Last week we talked about avoiding the pitfall of attachment in your negotiations. A recent coaching call had prompted the subject. But there was more to the story. I thought this week we’d extend the lessons from that seemingly simple exchange to increase your influence and persuasiveness in negotiation. Because success in bargaining ultimately depends on your ability to influence and persuade.
After my caller had determined whether she still wanted the deal, we jumped into a few of the elements of my negotiating systems to see how she could best navigate her next steps. If you recall, the parties had reached a tentative agreement in principle when the issue of value was raised. It was a trigger and caused the other party to back away from the deal.
It was time to go deeper in my No F.E.A.R Negotiating model. As we discussed last week, first I wanted to explore that often-ignored important question: “Does the deal still make sense for you?”. It’s critical to avoid getting so attached to a deal that you continue to bargain after it’s no longer advantageous for you. This consideration is the ‘A’ of the No F.E.A.R system – no attachment.
Now let’s turn back to the ‘F’ – fear. Fear sometimes drives us in our negotiations, often unwittingly. I asked my friend to consider what fears may have kicked in for her and for the other party when the issue of value came up. Fear of rejection, fear of failure, fear of losing, fear of missing out, fear of the unknown … even fear of success are the usual suspects. Recognizing these fears – in yourself and in the other party – will go a long way to informing how you ought to show up to maximize your chance of success. Recognizing your own fears will allow you to dissolve them or use them to fuel you instead of derail you. Knowing the other party’s fears can be a powerful tool in a negotiation. You can use that knowledge to diffuse the fear and build trust or, where appropriate, use their fear to get them to a better place for both of you. Considering the fears of the other party also helps to build empathy, which will affect how you show up and help build trust.
And let’s not ignore the all-important ‘E’ – ego. You lose control of the negotiation if you let ego drive you as you’ll lose control of your ability to assess information accurately and with perspective. You’ll likely fail to recognize opportunities or alternatives that could deliver better outcomes. It was clear in this case that the issue of value triggered ego on both sides of the table. Ego shows up in many ways: need to win, need to look good, inability to admit you don’t know, talking too much, and wanting to be liked, to name a few. Recognizing when your ego has kicked in allows you to check it and regain control.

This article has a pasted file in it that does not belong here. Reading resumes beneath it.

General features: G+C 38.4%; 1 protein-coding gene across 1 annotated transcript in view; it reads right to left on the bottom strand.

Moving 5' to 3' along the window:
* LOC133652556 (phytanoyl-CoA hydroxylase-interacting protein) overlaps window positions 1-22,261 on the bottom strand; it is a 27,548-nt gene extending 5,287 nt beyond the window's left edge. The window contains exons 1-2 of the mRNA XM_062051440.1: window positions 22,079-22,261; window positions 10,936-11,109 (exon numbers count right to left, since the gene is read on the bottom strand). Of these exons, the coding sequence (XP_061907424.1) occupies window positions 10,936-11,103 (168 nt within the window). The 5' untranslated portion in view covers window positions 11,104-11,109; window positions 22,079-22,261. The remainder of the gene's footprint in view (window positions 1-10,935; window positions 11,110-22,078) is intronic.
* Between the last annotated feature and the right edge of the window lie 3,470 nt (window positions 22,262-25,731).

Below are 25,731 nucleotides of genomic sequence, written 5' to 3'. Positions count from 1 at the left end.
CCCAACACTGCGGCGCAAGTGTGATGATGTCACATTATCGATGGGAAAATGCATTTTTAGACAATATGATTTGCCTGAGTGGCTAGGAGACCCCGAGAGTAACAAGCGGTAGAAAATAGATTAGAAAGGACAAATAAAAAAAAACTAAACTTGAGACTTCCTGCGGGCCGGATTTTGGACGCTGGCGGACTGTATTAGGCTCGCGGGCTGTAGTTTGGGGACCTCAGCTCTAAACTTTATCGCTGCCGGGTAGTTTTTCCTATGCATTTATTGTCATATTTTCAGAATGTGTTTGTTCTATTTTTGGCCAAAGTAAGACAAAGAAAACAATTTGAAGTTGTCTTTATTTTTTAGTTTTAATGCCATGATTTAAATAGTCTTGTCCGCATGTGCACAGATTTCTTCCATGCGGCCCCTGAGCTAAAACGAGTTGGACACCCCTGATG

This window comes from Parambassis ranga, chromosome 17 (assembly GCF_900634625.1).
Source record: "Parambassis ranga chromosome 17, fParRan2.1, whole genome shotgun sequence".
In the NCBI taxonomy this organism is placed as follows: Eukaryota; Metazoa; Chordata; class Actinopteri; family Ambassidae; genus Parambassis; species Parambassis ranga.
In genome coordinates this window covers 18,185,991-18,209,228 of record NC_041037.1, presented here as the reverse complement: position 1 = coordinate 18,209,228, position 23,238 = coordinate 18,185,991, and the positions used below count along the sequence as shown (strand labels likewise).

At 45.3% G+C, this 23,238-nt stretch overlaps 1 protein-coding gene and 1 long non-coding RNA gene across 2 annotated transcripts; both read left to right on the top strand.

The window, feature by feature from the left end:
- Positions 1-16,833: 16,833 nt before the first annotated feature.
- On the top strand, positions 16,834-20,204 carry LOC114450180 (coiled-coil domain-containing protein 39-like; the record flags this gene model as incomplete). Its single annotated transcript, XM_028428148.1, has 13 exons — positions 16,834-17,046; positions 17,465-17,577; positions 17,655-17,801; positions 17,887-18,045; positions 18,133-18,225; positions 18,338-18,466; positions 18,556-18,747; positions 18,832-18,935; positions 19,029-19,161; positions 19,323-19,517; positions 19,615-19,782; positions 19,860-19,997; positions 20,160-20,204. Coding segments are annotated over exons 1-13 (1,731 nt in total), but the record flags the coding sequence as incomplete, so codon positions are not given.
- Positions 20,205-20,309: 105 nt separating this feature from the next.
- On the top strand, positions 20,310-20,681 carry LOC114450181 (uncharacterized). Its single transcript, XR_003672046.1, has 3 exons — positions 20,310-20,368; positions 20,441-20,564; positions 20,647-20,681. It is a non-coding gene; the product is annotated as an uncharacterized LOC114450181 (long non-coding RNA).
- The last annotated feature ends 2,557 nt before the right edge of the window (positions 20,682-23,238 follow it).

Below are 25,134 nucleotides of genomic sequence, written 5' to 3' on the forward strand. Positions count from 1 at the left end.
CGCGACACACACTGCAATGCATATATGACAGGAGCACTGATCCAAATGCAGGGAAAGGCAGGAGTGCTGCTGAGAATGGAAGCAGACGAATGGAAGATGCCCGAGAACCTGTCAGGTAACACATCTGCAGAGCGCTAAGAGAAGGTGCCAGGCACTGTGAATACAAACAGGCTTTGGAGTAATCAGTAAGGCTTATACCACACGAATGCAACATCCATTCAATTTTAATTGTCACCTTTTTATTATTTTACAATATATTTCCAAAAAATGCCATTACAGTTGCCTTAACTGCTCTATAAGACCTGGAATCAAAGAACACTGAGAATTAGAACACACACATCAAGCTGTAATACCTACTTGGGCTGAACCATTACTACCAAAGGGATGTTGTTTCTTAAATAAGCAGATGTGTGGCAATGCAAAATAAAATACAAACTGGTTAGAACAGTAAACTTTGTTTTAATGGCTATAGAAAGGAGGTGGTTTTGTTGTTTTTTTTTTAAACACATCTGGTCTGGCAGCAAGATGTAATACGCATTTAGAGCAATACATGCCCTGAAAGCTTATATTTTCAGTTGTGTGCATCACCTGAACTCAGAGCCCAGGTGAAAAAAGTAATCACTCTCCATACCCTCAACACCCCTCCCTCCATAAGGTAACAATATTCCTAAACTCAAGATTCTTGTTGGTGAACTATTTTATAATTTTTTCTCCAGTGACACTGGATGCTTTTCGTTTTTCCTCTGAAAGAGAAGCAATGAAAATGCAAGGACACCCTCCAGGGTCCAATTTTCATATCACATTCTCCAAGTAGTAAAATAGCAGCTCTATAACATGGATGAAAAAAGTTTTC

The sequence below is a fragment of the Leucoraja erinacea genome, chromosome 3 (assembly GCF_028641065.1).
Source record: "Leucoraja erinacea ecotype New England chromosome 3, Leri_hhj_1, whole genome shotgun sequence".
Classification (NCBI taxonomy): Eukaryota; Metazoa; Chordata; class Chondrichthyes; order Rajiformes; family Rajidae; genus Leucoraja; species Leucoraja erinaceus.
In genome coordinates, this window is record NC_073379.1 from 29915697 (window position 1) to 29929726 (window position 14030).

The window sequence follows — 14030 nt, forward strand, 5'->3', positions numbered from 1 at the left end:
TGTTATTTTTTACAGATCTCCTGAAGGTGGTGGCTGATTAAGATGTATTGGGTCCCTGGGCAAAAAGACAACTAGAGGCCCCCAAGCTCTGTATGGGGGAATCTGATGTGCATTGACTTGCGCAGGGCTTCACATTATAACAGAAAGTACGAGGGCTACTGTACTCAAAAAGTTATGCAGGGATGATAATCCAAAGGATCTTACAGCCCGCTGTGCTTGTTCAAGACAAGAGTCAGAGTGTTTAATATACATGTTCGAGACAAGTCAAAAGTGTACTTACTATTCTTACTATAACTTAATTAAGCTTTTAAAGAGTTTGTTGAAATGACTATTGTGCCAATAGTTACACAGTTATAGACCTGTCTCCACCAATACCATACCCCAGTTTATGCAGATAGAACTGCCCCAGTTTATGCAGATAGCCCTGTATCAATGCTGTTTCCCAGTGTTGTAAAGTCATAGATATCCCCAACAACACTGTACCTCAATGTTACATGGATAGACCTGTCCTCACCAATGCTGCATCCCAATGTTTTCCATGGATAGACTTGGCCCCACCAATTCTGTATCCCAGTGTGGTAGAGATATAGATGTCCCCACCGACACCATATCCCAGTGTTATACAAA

In this case, questioning my friend’s value had kicked in her self-esteem issues and with it her need to look good. Acknowledging this helped her get perspective on how she had contributed to things going sideways in the negotiation. It also allowed her to see that wanting to be liked had impaired her judgment when the other party became offended (and to explore whether that offence was genuine or a manipulation). Also, considering the impact of ego on the other party allowed her to get intentional about how to show up in renewing the talks. She was able to make a conscious, controlled choice to shelf her own ego and cater to the ego of her counterpart to get talks back on track.
That control took care of the ‘R’ – reactivity. It allowed her to avoid becoming reactive again herself, and minimized the chance of the negotiating counterpart becoming reactive. It allowed for a more productive discussion to ensue.
Try applying this simple No F.E.A.R system next time you negotiate. Ideally, you’ll want to build it into your pre-negotiation prep work to maximize your opportunity for success. But as with this case, even if you haven’t done that and your bargaining goes south, you can always take a step back, regroup, and bring this system to bear to get your negotiation back on track to get what you want.
Stay tuned next week as we explore how my simple A.R.E F.I.T model was the final piece of the puzzle to bring it all together for a successful outcome.
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